CBD (cannabidiol) is being heralded as something of a miracle molecule these days. Do you struggle with a mood disorder? Or IBS? Or treatment-resistant epilepsy? CBD’s said to hold the key to medicating these and other ailments, all with zero toxicity to humans.
Researchers from the University of São Paulo found that “In human studies, CBD administration did not induce side effects across a wide range of dosages, including acute and chronic dose regimens, and tolerance to CBD did not develop.”1
The team cites many studies throughout the paper, some their own, in which the CBD administered to the patients not only didn’t affect their heart rate, blood pressure or verbal and comprehension skills, it wasn’t followed by “ill effects” at all.
Being such a gentle medicine makes it a more viable choice for patients of any age, from small children to senior citizens, who suffer from so many debilitating conditions.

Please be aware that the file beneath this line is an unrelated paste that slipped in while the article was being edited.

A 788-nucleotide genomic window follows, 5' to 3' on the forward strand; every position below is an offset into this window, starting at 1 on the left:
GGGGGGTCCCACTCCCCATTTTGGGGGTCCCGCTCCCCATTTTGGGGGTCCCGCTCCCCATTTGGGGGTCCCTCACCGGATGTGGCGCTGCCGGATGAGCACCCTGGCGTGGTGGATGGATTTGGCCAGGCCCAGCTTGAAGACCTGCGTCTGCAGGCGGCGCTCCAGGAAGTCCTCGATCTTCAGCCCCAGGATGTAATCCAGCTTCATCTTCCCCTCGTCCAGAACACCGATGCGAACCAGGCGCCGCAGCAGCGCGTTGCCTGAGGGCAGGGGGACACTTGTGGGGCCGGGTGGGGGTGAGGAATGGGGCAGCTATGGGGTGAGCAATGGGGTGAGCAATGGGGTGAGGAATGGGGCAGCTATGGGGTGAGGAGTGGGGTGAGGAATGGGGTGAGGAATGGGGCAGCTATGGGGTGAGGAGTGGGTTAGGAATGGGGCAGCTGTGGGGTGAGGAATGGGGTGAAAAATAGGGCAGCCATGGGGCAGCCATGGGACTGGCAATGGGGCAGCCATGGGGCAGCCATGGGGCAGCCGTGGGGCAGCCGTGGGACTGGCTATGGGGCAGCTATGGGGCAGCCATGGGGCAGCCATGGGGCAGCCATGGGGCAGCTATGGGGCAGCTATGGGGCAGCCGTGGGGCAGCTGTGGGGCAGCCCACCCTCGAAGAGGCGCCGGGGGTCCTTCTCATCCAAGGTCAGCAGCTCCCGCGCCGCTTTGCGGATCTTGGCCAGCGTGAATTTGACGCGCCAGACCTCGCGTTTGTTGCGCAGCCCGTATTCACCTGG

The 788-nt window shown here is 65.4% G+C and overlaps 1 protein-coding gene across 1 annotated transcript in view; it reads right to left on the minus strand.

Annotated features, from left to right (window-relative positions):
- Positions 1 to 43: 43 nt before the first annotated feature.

One thing we don’t know for sure is exactly how it works in a healthy, athletic person. Thanks to a growing number of anecdotal evidence from professional and recreational athletes alike, some believe CBD oil to be a safer alternative to the drugstore anti-inflammatories they’re used to.
Why Are Athletes Ditching Ibuprofen?
Elite athletes training for hours each day are used to two things—the discomfort of inflammation and the various remedies they use to silence the pain.
One of the most essential tools in an athlete’s recovery kit is a bottle of Ibuprofen, the standard form of non-steroidal anti-inflammatory drugs (NSAID)—aspirin and naproxen are others.